NOAA Expedition to the Northwestern Hawaiian Islands Providing Vital Support for Research on Hawaiian Monk Seals and Green Turtles

May 13, 2010

The NOAA Ship Oscar Elton Sette is on a 23-day research expedition in the Northwestern Hawaiian Islands (NWHI) to study two highly valued components of Hawaii's marine ecosystem, the endangered Hawaiian monk seal and the threatened green turtle. The information gained will support NOAA's efforts to recover populations of these protected species.

Hawaiian monk seals
Hawaiian monk seals.

Monk seal research is a primary focus of scientists at NOAA's Pacific Islands Fisheries Science Center. Staff of the Center's Marine Mammal Research Program (MMRP) annually monitor the status of monk seals at remote locations in the NWHI, conduct research to better understand factors affecting abundance of the seals, and find ways to enhance population recovery. For several months each year, MMRP staff work out of seasonal field camps at the five major monk seal breeding locations in the NWHI. During its current voyage, the Sette will deploy researchers and their equipment at five sites where seasonal camps will be set up: French Frigate Shoals, Laysan Island, Lisianski Island, Pearl and Hermes Reef, and Kure Atoll. The ship will also support seal censuses at 2 other sites, Nihoa Island and Necker Island. No camps will be established at these locations; instead, the Sette will deploy scientists in small boats to conduct work ashore.

Under the direction of Chief Scientist Chad Yoshinaga, cruise personnel will transport scientists, research equipment, and supplies from the ship to the islands, materials which will support teams of 2-4 scientists at each location for up to 4 months. Included are tents, stoves, solar power arrays, computers, small boats, and more. Everything brought ashore must be transported by hand and shuttled via small boats from the ship to the islands.

Small boats will be used to transport scientists, 
        research equipment, and supplies from the NOAA ship Oscar Elton Sette to field camps on the remote Northwestern 
        Hawaiian Islands.
Small boats will be used to transport scientists, research equipment, and supplies from the NOAA ship Oscar Elton Sette to field camps on the remote Northwestern Hawaiian Islands.

At Necker and Nihoa Islands, the scientists will spend one to three days at each place counting seals, documenting seals tagged during previous visits, and applying identification tags to weaned seal pups. Identifying seals with tags at these two NWHI locations is an important aspect of the research, as these islands are close to the main Hawaiian Islands (MHI). Subsequent sightings of the tagged seals will provide valuable information on the extent of seal movements between the NWHI and the MHI, something currently unknown.

In addition to supporting the monk seal studies, the Sette will be transporting two green sea turtle researchers to a U.S. Fish and Wildlife Service (USFWS) field station on Tern Island, part of the French Frigate Shoals atoll. The scientists will be studying adult green sea turtles as they go through their annual nesting cycle. Working in rotation out of the Tern Island station, the researchers will observe, count, and tag turtles from a temporary camp on neighboring East Island, where the majority of the nesting occurs.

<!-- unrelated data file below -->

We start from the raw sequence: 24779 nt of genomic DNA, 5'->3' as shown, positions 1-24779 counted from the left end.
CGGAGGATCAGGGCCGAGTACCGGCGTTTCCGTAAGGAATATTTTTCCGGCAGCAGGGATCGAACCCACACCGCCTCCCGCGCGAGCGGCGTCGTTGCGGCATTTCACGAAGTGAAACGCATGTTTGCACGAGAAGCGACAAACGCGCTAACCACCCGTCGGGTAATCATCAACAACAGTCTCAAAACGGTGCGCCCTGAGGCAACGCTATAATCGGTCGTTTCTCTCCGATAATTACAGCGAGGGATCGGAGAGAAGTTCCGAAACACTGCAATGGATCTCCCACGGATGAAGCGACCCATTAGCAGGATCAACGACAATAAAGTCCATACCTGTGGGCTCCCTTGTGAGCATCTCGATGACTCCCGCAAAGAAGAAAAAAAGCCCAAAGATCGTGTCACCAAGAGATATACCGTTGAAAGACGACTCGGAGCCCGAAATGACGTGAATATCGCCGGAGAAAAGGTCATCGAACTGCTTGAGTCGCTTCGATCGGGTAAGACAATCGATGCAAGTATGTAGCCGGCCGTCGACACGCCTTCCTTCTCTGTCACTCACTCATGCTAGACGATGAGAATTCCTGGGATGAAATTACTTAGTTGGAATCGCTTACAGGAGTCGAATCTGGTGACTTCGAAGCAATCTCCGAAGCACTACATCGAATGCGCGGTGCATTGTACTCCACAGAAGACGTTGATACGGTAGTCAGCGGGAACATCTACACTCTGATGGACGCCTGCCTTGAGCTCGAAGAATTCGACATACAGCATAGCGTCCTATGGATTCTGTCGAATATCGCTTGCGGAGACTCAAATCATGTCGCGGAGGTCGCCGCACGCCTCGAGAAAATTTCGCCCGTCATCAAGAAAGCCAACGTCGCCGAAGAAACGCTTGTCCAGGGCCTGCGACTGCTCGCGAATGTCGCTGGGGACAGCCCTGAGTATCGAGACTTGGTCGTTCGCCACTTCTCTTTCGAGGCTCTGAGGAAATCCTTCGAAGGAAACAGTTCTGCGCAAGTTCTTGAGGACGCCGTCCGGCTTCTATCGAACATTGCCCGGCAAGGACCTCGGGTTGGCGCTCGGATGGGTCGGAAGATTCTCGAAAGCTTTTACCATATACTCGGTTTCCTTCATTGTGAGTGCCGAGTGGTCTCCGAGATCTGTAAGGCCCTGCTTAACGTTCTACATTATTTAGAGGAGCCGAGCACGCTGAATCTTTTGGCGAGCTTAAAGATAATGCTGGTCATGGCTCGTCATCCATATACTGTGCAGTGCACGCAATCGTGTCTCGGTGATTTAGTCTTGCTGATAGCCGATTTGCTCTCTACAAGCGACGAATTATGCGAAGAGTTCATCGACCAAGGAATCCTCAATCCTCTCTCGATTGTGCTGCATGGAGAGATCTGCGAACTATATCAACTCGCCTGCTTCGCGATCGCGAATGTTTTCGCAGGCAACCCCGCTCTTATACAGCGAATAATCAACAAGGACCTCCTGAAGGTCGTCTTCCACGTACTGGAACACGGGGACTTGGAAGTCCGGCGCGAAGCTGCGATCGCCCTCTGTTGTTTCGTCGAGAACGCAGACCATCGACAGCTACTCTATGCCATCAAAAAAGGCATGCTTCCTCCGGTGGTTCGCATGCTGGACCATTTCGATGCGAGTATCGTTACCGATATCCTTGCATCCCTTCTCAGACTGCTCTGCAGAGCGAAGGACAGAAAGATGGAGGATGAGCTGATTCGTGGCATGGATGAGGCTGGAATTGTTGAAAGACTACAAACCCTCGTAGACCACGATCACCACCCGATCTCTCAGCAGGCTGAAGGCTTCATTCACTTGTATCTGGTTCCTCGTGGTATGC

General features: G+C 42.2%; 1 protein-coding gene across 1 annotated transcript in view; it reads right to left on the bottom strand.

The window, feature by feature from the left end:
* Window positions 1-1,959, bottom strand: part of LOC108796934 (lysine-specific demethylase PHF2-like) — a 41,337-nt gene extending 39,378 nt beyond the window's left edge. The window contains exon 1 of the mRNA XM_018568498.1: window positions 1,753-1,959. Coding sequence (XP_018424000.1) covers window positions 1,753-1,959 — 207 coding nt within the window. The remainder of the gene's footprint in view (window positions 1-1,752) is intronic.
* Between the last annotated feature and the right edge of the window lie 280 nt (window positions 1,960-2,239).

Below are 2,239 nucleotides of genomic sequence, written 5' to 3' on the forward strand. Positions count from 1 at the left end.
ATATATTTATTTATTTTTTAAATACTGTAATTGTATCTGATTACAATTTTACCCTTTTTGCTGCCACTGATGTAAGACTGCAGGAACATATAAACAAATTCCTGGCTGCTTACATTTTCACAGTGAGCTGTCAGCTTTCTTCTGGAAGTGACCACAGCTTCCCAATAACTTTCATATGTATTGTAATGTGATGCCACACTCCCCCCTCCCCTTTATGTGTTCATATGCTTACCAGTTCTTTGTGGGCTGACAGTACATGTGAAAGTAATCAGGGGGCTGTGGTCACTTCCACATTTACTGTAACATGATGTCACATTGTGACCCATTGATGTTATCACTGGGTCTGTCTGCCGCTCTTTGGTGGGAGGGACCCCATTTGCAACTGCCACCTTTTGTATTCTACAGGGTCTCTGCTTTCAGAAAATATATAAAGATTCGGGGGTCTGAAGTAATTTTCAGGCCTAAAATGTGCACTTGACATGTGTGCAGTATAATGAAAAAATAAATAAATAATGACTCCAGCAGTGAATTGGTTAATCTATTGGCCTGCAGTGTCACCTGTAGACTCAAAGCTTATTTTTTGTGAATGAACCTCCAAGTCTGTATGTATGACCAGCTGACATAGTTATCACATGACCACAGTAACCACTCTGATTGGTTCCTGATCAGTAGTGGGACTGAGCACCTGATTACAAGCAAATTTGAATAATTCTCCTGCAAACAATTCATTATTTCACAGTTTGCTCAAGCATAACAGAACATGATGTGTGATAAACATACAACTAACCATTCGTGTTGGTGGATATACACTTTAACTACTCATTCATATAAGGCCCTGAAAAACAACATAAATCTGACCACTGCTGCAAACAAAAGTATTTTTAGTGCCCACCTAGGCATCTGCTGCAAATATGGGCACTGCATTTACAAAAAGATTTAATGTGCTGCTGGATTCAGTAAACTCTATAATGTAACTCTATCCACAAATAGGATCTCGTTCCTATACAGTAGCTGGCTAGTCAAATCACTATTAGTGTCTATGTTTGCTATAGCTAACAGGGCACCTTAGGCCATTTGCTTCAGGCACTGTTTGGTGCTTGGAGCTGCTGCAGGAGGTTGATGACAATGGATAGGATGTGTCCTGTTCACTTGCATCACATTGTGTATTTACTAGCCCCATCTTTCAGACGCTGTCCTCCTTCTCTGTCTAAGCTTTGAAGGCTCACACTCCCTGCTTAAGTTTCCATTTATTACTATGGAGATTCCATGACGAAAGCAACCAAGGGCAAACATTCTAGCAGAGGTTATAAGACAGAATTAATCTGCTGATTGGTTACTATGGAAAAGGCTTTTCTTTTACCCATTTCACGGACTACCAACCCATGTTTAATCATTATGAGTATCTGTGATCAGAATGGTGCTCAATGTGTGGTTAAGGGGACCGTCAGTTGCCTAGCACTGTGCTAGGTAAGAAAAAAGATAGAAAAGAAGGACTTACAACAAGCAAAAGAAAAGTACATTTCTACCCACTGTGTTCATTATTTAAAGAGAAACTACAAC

During the cruise, the Sette will assist the MMRP Cetacean Research group by recovering and deploying two High-frequency Acoustic Recording Packages (HARPs). HARPs are placed on the seafloor at specific locations within the Hawaiian Island chain to record sounds emitted by cetaceans in the surrounding waters, then retrieved and replaced periodically. Acoustic data collected by the HARPs will be used to continue the long-term monitoring of cetacean presence in the region.

Scientists will deploy a CTD instrument to collect data 
        on ocean temperature and salinity from the sea surface to deeper waters.
Scientists will deploy a CTD instrument to collect data on ocean temperature and salinity from the sea surface to deeper waters.

Periodically during the cruise, shipboard personnel will collect oceanographic data on subsurface ocean temperature and conductivity by taking CTD measurements. The data will be added to a comprehensive NOAA oceanographic database and used to better understand large-scale phenomena like climate change and the dynamics of local features like oceanic fronts.

The Sette cruise will also provide support for several partner agencies working in the NWHI. Supplies and equipment will be transported to support the USFWS field stations at French Frigate Shoals and Midway Island and a permanent field camp at Laysan Island. The cruise will also deploy a field camp operated by the State of Hawaii Division of Forestry and Wildlife at Kure Atoll.